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Friday, November 23, 2012

REMEMBRANCE DAY

                           -For those who served- family,friends, and neighbors.

I think it said, WW I, machine gunner
on the grave of an Uncle I never met.
A cousin of my grandfather was burned
and gassed in the trenches of France.
He never was quite right after that.
I got a picture somewhere of him.

Mr. Brooks still suffered from malaria
and Mr. Spalding spoke of his days as
a Fighting Sea Bee in the South Pacific.
Gail, a man at the beach, always smiled.
People said he must still feel lucky to
have survived the Bataan Death March.

As kids, we’d play patriotic songs from
old 78 records and our grandfather sang-
“Nothing can stop the Army Air Corps”.
He’d laugh after adding “But the women!”
He made Lieutenant Colonel and they gave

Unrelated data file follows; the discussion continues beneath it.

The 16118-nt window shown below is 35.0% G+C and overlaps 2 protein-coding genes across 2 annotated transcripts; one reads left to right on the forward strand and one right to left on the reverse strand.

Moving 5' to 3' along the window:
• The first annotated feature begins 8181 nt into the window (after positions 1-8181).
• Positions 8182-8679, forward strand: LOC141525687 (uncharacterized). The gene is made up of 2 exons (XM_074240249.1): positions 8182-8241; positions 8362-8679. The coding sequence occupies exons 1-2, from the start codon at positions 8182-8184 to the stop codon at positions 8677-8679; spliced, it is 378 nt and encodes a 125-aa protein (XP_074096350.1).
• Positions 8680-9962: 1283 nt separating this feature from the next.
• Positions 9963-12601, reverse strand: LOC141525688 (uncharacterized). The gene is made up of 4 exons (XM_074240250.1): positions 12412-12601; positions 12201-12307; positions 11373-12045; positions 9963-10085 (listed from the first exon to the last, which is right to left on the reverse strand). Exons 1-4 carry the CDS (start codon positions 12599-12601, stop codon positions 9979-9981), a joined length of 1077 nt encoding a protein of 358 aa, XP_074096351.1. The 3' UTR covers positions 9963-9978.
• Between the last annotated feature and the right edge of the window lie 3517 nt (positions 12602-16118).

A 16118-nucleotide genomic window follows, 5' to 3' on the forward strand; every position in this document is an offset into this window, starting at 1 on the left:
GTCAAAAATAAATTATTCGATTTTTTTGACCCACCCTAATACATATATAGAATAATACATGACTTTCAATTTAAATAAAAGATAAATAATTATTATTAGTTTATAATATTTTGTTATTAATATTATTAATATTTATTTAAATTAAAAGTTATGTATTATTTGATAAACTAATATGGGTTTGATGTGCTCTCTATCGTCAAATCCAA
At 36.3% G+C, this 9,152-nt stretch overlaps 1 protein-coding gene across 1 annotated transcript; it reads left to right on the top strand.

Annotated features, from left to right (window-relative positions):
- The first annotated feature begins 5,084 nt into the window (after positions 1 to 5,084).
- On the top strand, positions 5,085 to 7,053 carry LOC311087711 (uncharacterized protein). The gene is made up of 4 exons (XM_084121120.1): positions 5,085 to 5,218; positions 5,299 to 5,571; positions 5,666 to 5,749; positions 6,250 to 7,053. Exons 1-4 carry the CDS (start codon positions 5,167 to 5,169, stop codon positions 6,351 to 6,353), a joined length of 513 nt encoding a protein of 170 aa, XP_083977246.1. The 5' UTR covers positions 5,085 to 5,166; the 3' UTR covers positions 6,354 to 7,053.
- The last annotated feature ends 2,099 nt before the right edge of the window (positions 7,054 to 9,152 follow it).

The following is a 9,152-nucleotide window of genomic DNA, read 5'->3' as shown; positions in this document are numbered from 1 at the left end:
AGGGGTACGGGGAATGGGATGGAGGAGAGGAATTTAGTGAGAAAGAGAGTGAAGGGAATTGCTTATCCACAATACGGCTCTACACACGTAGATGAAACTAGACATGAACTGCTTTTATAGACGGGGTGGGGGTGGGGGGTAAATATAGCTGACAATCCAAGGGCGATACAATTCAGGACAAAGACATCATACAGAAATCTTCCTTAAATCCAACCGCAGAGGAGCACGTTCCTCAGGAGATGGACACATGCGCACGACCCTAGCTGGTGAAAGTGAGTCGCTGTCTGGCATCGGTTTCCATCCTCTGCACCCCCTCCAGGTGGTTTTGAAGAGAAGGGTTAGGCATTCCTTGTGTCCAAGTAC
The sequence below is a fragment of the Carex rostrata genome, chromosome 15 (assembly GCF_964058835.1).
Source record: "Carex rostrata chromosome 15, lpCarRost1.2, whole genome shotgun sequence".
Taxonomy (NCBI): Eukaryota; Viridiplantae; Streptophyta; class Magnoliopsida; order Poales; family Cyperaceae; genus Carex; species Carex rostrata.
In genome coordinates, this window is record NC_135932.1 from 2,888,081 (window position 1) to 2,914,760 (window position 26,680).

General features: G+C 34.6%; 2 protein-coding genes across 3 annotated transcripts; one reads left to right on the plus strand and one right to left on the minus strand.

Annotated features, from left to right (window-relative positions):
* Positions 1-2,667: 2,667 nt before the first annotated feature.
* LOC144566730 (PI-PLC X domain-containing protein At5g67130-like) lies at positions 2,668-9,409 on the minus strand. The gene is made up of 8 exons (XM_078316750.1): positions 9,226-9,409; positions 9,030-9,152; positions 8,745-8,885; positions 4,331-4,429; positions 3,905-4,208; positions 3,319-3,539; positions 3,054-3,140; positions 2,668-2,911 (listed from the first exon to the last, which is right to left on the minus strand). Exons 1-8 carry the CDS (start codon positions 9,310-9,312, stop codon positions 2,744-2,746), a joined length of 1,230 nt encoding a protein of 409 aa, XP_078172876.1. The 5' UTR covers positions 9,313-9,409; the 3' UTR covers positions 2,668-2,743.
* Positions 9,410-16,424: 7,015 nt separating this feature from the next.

him a twenty one gun salute at his funeral.

My Dad’s brother, Walt was a marine,
a tunnel caved in and injured his back.
Jim Stewart was a medic in Vietnam,
he always seemed to have a scowl on
his face. Must’ve seen way too much,
is what people would say about him.

Eddie, a guy from work, used to tell us
about sneaking under the barbed wire
into the village to find a Mamasan who
had plenty of hot chicks for boom boom.
He’d be in the bed and have his rifle right
alongside him in case Charlie showed up.

Uncle Chuck was a Navy radio man but
he never really talked about it too much.
Art Martelli told me of his river boat,
Chieu Hoi and about trying to win the
loyalty of the locals by going up river
and handing out gifts of cooking oil.

Mr. Brown came back to Newark from
‘Nam and was still hooked on heroine
after twenty years. He’d always nod off.
John, another man at work, had a fifth
of White Label every day for breakfast,
he cursed in Polish, and cried sometimes.

Clayton sailed the world for decades
before coming back to his home with
faded green tattoos and stories to tell.
Cousin Joe was a recruiter who handed
out plastic combs and cheap Bic pens
labeled with  “Aim High- US Air Force”.

Kathy was on a ship in the Persian Gulf,
I think it was a sub tender. I remember
our father wearing  US Navy sweatpants.
Phillip, another cousin, went on three or
four tours of duty to Iraq and Afghanistan.
I think he's home now from our latest wars.

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